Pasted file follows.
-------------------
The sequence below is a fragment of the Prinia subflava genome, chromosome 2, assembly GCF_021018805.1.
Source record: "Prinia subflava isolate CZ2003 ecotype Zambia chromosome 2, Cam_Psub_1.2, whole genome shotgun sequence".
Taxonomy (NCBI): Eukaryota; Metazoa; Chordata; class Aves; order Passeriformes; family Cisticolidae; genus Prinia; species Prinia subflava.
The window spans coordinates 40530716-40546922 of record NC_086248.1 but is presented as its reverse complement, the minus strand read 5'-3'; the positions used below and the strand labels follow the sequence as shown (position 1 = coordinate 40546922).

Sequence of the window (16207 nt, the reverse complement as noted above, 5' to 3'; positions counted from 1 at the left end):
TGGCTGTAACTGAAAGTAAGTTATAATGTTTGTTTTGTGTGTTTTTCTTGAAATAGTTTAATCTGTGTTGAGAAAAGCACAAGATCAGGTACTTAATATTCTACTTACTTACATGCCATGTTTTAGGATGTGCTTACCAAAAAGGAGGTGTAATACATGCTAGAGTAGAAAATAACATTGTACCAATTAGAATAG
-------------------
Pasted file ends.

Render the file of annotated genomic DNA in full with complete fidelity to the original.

The sequence below is a fragment of the Prinia subflava genome, chromosome 2, assembly GCF_021018805.1.
Source record: "Prinia subflava isolate CZ2003 ecotype Zambia chromosome 2, Cam_Psub_1.2, whole genome shotgun sequence".
Taxonomy (NCBI): Eukaryota; Metazoa; Chordata; class Aves; order Passeriformes; family Cisticolidae; genus Prinia; species Prinia subflava.
The window spans coordinates 40530716-40546922 of record NC_086248.1 but is presented as its reverse complement, the minus strand read 5'-3'; the positions used below and the strand labels follow the sequence as shown (position 1 = coordinate 40546922).

Sequence of the window (16207 nt, the reverse complement as noted above, 5' to 3'; positions counted from 1 at the left end):
TGGCTGTAACTGAAAGTAAGTTATAATGTTTGTTTTGTGTGTTTTTCTTGAAATAGTTTAATCTGTGTTGAGAAAAGCACAAGATCAGGTACTTAATATTCTACTTACTTACATGCCATGTTTTAGGATGTGCTTACCAAAAAGGAGGTGTAATACATGCTAGAGTAGAAAATAACATTGTACCAATTAGAATAG